Strong Progress Made in Kidney Replacement Therapy Program

Three panel image of stereolithographic 3D bioprinting of a dog kidney
Stereolithographic 3D bioprinting (left two panels) of a dog kidney nephron (right panel).

The once-long road to developing a viable alternative to kidney dialysis has become a little shorter thanks to strides made by a unique public-private partnership.

The Kidney Health Initiative—established in 2016 by the American Society of Nephrology and the U.S. Food and Drug Administration—has made significant progress in developing a Technology Roadmap. This document identifies design criteria to replace the myriad functions of the kidney in a manner that will replace traditional dialysis as we know it and improve the lives of individuals with renal disease.

Joseph V. Bonventre, MD, PhD, chief of the Division of Renal Medicine at Brigham and Women’s Hospital, was co-leader and one of the roadmap’s principal architects. He continues to drive the partnership’s push to reduce the morbidity and mortality rates associated with end-stage kidney disease.

“The Technology Roadmap is a living document,” he said. “It outlines the scientific, technical, regulatory and payor milestones required to commercialize and provide patient access to a range of kidney replacement therapy alternatives.”

‘A Renewed Sense of Urgency’

Dr. Bonventre pointed to a number of positive developments in the past year, including President Trump’s signing of the Advancing American Kidney Health initiative in July 2019. The initiative is designed to reduce the number of people developing kidney failure, reduce the number of people receiving dialysis in dialysis centers and make more kidneys available for transplant.

“That executive order built on the original roadmap and really spurred a renewed sense of urgency that has helped the community come together around nephrology innovation at a number of levels,” Dr. Bonventre said.

One track of innovation involves the development of home therapies, including an artificial “wearable” kidney and smaller, user-friendly dialysis machines.

“The Center for Medicare and Medicaid Innovation is responding by forming new health care payment models that will reduce costs by encouraging home therapies,” Dr. Bonventre explained. “We’re also seeing support from Health and Human Services in general, as well as the National Institutes of Health.”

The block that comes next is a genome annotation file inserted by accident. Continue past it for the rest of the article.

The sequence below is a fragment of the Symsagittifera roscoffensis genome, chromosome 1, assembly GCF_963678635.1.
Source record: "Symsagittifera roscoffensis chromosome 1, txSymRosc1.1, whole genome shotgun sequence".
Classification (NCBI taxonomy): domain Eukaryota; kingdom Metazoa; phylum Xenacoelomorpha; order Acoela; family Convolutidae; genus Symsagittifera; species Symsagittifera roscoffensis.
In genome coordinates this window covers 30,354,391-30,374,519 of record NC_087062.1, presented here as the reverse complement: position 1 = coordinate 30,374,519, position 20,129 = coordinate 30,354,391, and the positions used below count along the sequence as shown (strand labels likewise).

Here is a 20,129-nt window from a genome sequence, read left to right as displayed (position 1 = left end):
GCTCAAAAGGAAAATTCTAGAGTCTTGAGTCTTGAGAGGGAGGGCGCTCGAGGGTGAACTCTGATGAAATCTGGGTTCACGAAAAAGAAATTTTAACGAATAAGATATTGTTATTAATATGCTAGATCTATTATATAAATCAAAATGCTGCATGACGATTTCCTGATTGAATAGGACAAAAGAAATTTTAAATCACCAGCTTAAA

Another track of innovation focuses on the potential of xenotransplantation using pig kidneys. Dr. Bonventre touted significant breakthroughs that have been made in eliminating the pig viruses that have previously raised concerns and reduced enthusiasm for this approach to treatment.

Dr. Bonventre said the community also continues to expand its basic research to identify new therapeutic agents that can prevent chronic kidney disease, kidney injury and kidney fibrosis. One example in development is the creation of “mini kidneys” made from stem cells, which his laboratory pioneered.

“It’s exciting to see engineering firms, biopharmaceutical companies and even smaller startups launching new programs in areas they weren’t participating in before,” he said. “People everywhere—from the public to pharma, venture capital and the government—are now talking about the kidney and opportunities to bring new therapies to patients with kidney diseases in whole new ways.”

On the Front Line of Innovation

In addition to Dr. Bonventre’s work in helping to bring innovation to prevention and treatment of chronic and advanced kidney disease, teams of physicians, researchers, materials scientists and biomedical engineers at the Brigham and its sister institutions are working diligently toward solutions. Dr. Bonventre is also collaborating with a team established by the U.S. Department of Defense to create a wearable kidney support device that will complement a pulmonary support system for injured soldiers.

As another example of Renal Division leadership in innovation for kidney patients, Dirk M. Hentschel, MD, director of interventional nephrology at the Brigham, is collaborating with the medical technology company Humacyte® to develop an “off-the-shelf” human blood vessel for dialysis access. Additional projects in the division are focusing on immunosuppression and identification of biomarkers to help predict which patients with kidney disease will develop worsening kidney function.

“These are just a few of the latest kidney disease research and treatment programs from the institution that partnered with Willem Kolff, the ‘Father of Artificial Organs,’ to develop the Kolff-Brigham artificial kidney, created commercial dialysis, conducted the first kidney transplant and gave us the ability to make kidney cells out of stem cells—breakthroughs that have improved the lives of countless patients over the years,” Dr. Bonventre said.

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